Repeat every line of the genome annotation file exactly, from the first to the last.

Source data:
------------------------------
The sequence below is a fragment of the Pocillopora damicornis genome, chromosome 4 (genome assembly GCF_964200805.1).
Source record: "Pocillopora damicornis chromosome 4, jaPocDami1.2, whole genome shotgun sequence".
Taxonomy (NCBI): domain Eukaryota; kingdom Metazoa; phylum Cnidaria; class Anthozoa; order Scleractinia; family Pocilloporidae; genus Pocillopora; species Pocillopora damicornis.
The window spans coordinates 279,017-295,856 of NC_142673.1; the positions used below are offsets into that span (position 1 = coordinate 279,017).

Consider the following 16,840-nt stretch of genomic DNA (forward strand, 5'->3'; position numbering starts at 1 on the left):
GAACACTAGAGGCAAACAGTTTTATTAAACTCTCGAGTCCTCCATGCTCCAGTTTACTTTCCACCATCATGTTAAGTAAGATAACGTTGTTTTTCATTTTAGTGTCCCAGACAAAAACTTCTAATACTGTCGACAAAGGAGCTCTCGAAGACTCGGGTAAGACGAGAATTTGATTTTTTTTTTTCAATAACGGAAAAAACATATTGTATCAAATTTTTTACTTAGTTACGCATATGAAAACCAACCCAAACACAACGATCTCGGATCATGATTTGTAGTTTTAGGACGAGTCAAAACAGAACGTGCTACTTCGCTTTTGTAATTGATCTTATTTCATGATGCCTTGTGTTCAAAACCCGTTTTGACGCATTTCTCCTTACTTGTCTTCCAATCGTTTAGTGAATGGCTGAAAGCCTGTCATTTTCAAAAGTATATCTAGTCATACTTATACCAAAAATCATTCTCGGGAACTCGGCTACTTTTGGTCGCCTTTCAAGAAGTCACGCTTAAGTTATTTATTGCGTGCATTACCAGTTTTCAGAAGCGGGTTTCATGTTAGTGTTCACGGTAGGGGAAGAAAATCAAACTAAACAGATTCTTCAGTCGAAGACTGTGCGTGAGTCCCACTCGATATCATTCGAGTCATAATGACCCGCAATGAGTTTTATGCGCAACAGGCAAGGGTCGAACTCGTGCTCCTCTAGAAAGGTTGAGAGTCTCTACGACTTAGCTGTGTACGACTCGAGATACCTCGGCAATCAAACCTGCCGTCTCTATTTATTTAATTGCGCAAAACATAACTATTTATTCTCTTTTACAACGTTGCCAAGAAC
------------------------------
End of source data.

The sequence below is a fragment of the Pocillopora damicornis genome, chromosome 4 (genome assembly GCF_964200805.1).
Source record: "Pocillopora damicornis chromosome 4, jaPocDami1.2, whole genome shotgun sequence".
Taxonomy (NCBI): domain Eukaryota; kingdom Metazoa; phylum Cnidaria; class Anthozoa; order Scleractinia; family Pocilloporidae; genus Pocillopora; species Pocillopora damicornis.
The window spans coordinates 279,017-295,856 of NC_142673.1; the positions used below are offsets into that span (position 1 = coordinate 279,017).

Consider the following 16,840-nt stretch of genomic DNA (forward strand, 5'->3'; position numbering starts at 1 on the left):
GAACACTAGAGGCAAACAGTTTTATTAAACTCTCGAGTCCTCCATGCTCCAGTTTACTTTCCACCATCATGTTAAGTAAGATAACGTTGTTTTTCATTTTAGTGTCCCAGACAAAAACTTCTAATACTGTCGACAAAGGAGCTCTCGAAGACTCGGGTAAGACGAGAATTTGATTTTTTTTTTTCAATAACGGAAAAAACATATTGTATCAAATTTTTTACTTAGTTACGCATATGAAAACCAACCCAAACACAACGATCTCGGATCATGATTTGTAGTTTTAGGACGAGTCAAAACAGAACGTGCTACTTCGCTTTTGTAATTGATCTTATTTCATGATGCCTTGTGTTCAAAACCCGTTTTGACGCATTTCTCCTTACTTGTCTTCCAATCGTTTAGTGAATGGCTGAAAGCCTGTCATTTTCAAAAGTATATCTAGTCATACTTATACCAAAAATCATTCTCGGGAACTCGGCTACTTTTGGTCGCCTTTCAAGAAGTCACGCTTAAGTTATTTATTGCGTGCATTACCAGTTTTCAGAAGCGGGTTTCATGTTAGTGTTCACGGTAGGGGAAGAAAATCAAACTAAACAGATTCTTCAGTCGAAGACTGTGCGTGAGTCCCACTCGATATCATTCGAGTCATAATGACCCGCAATGAGTTTTATGCGCAACAGGCAAGGGTCGAACTCGTGCTCCTCTAGAAAGGTTGAGAGTCTCTACGACTTAGCTGTGTACGACTCGAGATACCTCGGCAATCAAACCTGCCGTCTCTATTTATTTAATTGCGCAAAACATAACTATTTATTCTCTTTTACAACGTTGCCAAGAAC